Friends of Fintry Provincial Park
The Octagon – December, 2018
This is the time of year that we look back on all that we have accomplished in the past months, our successes, things that need to be improved upon and the setting of new goals for the coming year. Even although the Manor House has gone into “hibernation” The Friends of Fintry Board continues to plan for the coming year and to make this little gem in the history of the Okanagan, a destination not to be missed. We are excited that BC Parks is extending the campground, thus enabling more visitors to the area, as quite often in the summer months the campground would be completely full.
We held our Volunteer Appreciation night last month at Okanagan Spirits and it was wonderful to see so many Friends, old and new and discuss all things Fintry. We thank Kim Stinson from Stinson Events Catering for putting on an amazing spread of appies and also Okanagan Spirits for supplying the venue. I think a good time was had by all.
And now, some notes from our Curator, Dan Bruce:
Taylor’s Antiques on Powick Road in Kelowna continues to be a source of interesting additions to our collections at Fintry. Over the last few years, some thirty items have been installed in the Manor House, the latest being an entertaining print by Cecil Aldin. The picture is a hunt scene, perhaps best described as “confusion in the kale patch” where a pack of hounds have become somewhat scattered in a lush field of kale. Dogs and riders everywhere, while a hare, (not a fox), exits stage right.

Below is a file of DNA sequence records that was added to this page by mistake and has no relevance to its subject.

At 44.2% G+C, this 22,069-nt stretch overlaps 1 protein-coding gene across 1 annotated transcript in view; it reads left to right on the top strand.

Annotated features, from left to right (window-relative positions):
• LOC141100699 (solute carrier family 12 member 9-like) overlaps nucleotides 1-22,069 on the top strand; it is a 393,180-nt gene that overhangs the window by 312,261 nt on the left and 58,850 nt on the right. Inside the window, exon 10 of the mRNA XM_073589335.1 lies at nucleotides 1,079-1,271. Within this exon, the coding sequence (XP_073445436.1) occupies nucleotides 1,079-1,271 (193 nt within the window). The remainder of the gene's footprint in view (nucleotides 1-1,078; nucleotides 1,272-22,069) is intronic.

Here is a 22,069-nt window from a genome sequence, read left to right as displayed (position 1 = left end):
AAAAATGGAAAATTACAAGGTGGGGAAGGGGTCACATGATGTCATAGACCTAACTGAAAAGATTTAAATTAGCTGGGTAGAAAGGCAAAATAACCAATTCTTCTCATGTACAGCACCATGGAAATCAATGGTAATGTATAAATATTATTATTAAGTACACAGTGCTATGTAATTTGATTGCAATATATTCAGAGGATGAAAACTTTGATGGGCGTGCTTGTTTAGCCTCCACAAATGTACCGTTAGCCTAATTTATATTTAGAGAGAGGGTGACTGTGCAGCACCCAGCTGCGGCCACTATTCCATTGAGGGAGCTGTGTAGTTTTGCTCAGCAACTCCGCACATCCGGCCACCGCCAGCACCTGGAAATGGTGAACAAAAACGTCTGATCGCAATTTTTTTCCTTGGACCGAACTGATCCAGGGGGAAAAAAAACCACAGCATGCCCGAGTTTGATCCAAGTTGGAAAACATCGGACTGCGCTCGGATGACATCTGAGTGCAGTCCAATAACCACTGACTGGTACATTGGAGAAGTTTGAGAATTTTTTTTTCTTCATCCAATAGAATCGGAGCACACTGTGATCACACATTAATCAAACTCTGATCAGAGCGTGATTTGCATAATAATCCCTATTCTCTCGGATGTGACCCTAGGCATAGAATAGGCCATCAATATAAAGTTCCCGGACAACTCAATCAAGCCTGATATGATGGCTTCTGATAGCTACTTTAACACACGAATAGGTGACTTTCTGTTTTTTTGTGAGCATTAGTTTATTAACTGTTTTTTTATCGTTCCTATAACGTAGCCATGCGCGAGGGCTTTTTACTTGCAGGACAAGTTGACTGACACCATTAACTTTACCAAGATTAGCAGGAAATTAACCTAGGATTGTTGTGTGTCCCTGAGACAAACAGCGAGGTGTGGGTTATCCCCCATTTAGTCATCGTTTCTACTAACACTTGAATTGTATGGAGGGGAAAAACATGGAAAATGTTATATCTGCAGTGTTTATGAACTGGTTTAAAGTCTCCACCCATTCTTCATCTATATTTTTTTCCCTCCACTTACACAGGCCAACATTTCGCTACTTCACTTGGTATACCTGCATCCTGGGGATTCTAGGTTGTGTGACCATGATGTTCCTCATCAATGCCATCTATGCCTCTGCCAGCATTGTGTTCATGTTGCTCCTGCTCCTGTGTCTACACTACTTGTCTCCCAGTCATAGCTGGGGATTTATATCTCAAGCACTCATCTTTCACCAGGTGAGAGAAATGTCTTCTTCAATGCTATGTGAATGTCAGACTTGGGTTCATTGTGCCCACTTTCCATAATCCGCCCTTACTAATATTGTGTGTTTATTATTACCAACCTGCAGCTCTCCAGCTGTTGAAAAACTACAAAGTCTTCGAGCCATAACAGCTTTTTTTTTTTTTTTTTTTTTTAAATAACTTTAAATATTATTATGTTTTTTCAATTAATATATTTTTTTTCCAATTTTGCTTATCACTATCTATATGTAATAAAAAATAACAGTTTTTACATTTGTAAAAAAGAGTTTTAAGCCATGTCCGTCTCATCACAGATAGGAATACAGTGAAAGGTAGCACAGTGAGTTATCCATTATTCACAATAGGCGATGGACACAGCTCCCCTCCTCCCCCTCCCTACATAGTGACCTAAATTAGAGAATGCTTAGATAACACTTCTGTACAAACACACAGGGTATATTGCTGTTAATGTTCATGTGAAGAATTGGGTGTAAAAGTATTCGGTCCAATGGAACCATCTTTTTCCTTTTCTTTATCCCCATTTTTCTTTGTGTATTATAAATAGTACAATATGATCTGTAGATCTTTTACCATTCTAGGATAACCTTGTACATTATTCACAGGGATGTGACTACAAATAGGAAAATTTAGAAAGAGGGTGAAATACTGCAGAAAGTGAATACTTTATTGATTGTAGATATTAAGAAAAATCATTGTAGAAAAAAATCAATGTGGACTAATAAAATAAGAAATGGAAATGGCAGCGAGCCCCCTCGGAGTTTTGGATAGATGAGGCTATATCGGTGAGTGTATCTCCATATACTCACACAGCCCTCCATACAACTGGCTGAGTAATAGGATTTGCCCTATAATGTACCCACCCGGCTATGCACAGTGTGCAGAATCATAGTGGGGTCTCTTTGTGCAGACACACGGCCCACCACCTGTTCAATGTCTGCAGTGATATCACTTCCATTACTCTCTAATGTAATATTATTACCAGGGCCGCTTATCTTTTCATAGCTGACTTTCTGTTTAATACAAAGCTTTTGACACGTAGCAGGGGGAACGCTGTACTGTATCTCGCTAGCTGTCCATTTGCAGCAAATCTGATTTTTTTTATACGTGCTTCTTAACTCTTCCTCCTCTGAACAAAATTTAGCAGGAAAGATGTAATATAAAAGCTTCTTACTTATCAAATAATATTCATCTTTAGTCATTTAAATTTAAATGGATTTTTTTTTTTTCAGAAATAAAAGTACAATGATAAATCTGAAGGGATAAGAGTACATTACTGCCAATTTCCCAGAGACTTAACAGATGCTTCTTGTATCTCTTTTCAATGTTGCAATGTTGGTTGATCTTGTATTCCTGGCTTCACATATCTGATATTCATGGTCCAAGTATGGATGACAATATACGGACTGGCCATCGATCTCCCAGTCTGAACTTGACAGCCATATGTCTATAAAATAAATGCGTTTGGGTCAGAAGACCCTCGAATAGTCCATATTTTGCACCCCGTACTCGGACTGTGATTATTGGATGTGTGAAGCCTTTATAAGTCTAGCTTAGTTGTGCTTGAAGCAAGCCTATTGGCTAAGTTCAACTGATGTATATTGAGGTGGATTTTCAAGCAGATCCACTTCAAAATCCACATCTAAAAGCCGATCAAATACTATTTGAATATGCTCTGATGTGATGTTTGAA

Cecil Aldin, 1870 – 1935, was a very well-known artist with an interest in dogs, horses and wildlife in general. He was much involved in the fox-hunting scene, and in 1910, was Master of the South Berkshire Hunt. Interestingly, at Fintry we have two of his prints that are autographed. These are a part of the small percentage of original furnishings, and it is possible that James Dun-Waters acquired these from Aldin himself, it being a safe bet that they would have known each other.
Aldin’s work was not limited to animals however. His art was frequently published in “The Graphic” and “The Illustrated London News” He was much applauded for his depictions of women involved in agriculture as a vital part of the war effort in Britain.
The Manor House has been the focus of a very extensive programme of repair, upgrades and renovations, carried out by BC Parks. We are in process of installing a bronze plaque recording our appreciation of the work done, the commitment to preserving Fintry’s history, and the ongoing partnership between BC Parks and The Friends of Fintry.
Those visiting Fintry recently will have seen a long bank of topsoil in the hay-field just to the east of the entry drive. I have been asked about this, and I explained to one inquirer that a young Ogopogo had died, and the family wanted a “straight-out” burial, so what you see is the mound over the grave. This was met with some disbelief, so I made another suggestion, that BC Parks are extending the campsite facilities in that area, and when all is complete, the long mound will be smoothed over. (Could be some truth to that one).
We are also investigating ways to improve the road signage situation at the bottom of Fintry Delta Road, where the entry to the Park is. This signage muddle has been a problem for visitors and residents of the delta for some considerable time. Hopefully we can get something less confusing and more welcoming in place.
In closing, I would like to wish you the very best of the season and hope that you manage to visit Fintry sometime during the coming year.